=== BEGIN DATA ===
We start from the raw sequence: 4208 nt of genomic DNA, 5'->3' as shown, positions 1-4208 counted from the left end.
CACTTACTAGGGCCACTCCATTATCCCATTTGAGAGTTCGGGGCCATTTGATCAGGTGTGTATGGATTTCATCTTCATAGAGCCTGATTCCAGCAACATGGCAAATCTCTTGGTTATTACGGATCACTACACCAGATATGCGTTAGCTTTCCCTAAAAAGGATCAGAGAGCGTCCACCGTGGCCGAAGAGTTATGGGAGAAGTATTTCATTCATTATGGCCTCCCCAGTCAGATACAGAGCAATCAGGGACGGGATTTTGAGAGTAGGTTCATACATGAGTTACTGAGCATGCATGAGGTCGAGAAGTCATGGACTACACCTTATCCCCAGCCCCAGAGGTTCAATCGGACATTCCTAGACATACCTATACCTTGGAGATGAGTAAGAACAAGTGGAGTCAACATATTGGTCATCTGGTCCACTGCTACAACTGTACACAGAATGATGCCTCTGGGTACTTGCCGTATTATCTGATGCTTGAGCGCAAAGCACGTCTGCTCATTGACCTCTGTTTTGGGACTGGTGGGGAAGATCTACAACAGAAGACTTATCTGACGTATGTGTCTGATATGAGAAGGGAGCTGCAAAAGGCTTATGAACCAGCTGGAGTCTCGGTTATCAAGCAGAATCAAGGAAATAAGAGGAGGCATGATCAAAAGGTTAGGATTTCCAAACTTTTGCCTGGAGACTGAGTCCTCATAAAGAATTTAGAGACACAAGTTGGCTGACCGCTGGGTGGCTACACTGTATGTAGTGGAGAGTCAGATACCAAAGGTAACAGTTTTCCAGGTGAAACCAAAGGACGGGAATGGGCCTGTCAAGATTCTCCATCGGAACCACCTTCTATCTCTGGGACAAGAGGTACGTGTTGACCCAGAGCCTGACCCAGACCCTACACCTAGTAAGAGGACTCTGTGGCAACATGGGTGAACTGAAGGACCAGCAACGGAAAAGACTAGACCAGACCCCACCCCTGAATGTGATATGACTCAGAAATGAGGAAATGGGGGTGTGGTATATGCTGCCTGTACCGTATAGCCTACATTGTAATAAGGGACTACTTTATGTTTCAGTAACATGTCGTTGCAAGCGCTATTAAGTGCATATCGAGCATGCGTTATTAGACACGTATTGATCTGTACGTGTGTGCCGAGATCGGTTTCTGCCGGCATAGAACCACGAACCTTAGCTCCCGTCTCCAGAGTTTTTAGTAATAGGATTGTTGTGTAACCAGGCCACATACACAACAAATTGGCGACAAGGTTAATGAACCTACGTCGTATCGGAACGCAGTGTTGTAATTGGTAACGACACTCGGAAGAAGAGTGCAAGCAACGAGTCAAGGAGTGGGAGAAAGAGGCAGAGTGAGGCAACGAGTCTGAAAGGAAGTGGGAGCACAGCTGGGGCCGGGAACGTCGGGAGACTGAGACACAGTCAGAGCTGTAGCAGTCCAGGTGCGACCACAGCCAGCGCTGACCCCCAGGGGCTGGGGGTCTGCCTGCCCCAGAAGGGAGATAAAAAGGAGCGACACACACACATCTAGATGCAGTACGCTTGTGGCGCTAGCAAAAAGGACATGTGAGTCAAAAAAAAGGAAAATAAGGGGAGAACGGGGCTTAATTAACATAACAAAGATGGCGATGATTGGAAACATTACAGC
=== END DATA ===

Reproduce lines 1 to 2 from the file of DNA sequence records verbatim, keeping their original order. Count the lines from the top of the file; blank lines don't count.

We start from the raw sequence: 4208 nt of genomic DNA, 5'->3' as shown, positions 1-4208 counted from the left end.
CACTTACTAGGGCCACTCCATTATCCCATTTGAGAGTTCGGGGCCATTTGATCAGGTGTGTATGGATTTCATCTTCATAGAGCCTGATTCCAGCAACATGGCAAATCTCTTGGTTATTACGGATCACTACACCAGATATGCGTTAGCTTTCCCTAAAAAGGATCAGAGAGCGTCCACCGTGGCCGAAGAGTTATGGGAGAAGTATTTCATTCATTATGGCCTCCCCAGTCAGATACAGAGCAATCAGGGACGGGATTTTGAGAGTAGGTTCATACATGAGTTACTGAGCATGCATGAGGTCGAGAAGTCATGGACTACACCTTATCCCCAGCCCCAGAGGTTCAATCGGACATTCCTAGACATACCTATACCTTGGAGATGAGTAAGAACAAGTGGAGTCAACATATTGGTCATCTGGTCCACTGCTACAACTGTACACAGAATGATGCCTCTGGGTACTTGCCGTATTATCTGATGCTTGAGCGCAAAGCACGTCTGCTCATTGACCTCTGTTTTGGGACTGGTGGGGAAGATCTACAACAGAAGACTTATCTGACGTATGTGTCTGATATGAGAAGGGAGCTGCAAAAGGCTTATGAACCAGCTGGAGTCTCGGTTATCAAGCAGAATCAAGGAAATAAGAGGAGGCATGATCAAAAGGTTAGGATTTCCAAACTTTTGCCTGGAGACTGAGTCCTCATAAAGAATTTAGAGACACAAGTTGGCTGACCGCTGGGTGGCTACACTGTATGTAGTGGAGAGTCAGATACCAAAGGTAACAGTTTTCCAGGTGAAACCAAAGGACGGGAATGGGCCTGTCAAGATTCTCCATCGGAACCACCTTCTATCTCTGGGACAAGAGGTACGTGTTGACCCAGAGCCTGACCCAGACCCTACACCTAGTAAGAGGACTCTGTGGCAACATGGGTGAACTGAAGGACCAGCAACGGAAAAGACTAGACCAGACCCCACCCCTGAATGTGATATGACTCAGAAATGAGGAAATGGGGGTGTGGTATATGCTGCCTGTACCGTATAGCCTACATTGTAATAAGGGACTACTTTATGTTTCAGTAACATGTCGTTGCAAGCGCTATTAAGTGCATATCGAGCATGCGTTATTAGACACGTATTGATCTGTACGTGTGTGCCGAGATCGGTTTCTGCCGGCATAGAACCACGAACCTTAGCTCCCGTCTCCAGAGTTTTTAGTAATAGGATTGTTGTGTAACCAGGCCACATACACAACAAATTGGCGACAAGGTTAATGAACCTACGTCGTATCGGAACGCAGTGTTGTAATTGGTAACGACACTCGGAAGAAGAGTGCAAGCAACGAGTCAAGGAGTGGGAGAAAGAGGCAGAGTGAGGCAACGAGTCTGAAAGGAAGTGGGAGCACAGCTGGGGCCGGGAACGTCGGGAGACTGAGACACAGTCAGAGCTGTAGCAGTCCAGGTGCGACCACAGCCAGCGCTGACCCCCAGGGGCTGGGGGTCTGCCTGCCCCAGAAGGGAGATAAAAAGGAGCGACACACACACATCTAGATGCAGTACGCTTGTGGCGCTAGCAAAAAGGACATGTGAGTCAAAAAAAAGGAAAATAAGGGGAGAACGGGGCTTAATTAACATAACAAAGATGGCGATGATTGGAAACATTACAGC